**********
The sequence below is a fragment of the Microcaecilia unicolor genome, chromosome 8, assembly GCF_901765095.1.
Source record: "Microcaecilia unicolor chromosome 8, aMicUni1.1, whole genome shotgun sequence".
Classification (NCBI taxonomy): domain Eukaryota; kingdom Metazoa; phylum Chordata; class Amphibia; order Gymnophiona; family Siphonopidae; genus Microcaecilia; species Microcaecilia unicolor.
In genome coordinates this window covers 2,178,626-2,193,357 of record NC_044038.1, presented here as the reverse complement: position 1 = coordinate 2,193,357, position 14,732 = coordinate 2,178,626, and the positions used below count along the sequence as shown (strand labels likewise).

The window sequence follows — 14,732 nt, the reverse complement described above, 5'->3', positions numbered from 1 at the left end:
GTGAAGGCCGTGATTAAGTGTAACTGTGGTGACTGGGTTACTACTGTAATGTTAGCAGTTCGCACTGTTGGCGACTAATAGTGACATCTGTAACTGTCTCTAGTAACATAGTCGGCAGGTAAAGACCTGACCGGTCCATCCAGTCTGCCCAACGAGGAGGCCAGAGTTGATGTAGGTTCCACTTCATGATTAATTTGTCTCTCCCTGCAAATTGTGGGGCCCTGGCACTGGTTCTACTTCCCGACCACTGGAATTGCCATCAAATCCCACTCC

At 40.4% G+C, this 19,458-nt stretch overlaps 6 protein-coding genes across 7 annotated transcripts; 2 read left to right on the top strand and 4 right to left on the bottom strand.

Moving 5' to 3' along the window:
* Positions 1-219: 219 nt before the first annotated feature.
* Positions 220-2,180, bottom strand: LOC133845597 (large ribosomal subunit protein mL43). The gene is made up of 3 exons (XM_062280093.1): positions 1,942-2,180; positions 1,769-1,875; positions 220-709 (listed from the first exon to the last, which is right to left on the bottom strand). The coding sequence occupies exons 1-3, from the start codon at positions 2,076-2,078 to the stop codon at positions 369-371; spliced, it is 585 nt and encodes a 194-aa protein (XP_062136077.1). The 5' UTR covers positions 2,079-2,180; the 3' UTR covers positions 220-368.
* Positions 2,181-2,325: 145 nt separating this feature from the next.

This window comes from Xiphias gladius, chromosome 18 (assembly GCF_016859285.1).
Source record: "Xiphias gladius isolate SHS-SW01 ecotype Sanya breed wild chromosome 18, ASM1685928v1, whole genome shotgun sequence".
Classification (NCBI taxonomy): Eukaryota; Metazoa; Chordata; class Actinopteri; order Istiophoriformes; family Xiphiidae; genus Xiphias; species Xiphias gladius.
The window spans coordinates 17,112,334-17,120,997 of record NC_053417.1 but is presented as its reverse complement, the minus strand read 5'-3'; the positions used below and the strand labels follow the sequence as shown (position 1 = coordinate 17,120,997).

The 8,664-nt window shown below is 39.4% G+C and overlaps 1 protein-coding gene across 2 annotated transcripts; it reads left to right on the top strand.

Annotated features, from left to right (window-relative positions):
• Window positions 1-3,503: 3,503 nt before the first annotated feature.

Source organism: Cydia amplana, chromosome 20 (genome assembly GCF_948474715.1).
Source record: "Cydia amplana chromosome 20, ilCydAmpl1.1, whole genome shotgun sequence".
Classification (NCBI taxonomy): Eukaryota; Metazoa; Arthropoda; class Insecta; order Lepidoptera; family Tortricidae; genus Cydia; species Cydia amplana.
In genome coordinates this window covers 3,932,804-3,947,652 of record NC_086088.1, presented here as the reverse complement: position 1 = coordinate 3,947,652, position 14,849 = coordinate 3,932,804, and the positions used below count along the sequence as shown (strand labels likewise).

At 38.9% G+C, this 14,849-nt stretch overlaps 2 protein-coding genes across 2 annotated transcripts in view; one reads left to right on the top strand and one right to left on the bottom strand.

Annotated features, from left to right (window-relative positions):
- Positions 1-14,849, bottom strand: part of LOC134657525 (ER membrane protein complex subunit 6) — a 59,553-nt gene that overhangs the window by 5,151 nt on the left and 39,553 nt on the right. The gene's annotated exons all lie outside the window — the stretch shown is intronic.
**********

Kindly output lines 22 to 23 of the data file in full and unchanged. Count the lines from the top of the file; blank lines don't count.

In genome coordinates this window covers 3,932,804-3,947,652 of record NC_086088.1, presented here as the reverse complement: position 1 = coordinate 3,947,652, position 14,849 = coordinate 3,932,804, and the positions used below count along the sequence as shown (strand labels likewise).

At 38.9% G+C, this 14,849-nt stretch overlaps 2 protein-coding genes across 2 annotated transcripts in view; one reads left to right on the top strand and one right to left on the bottom strand.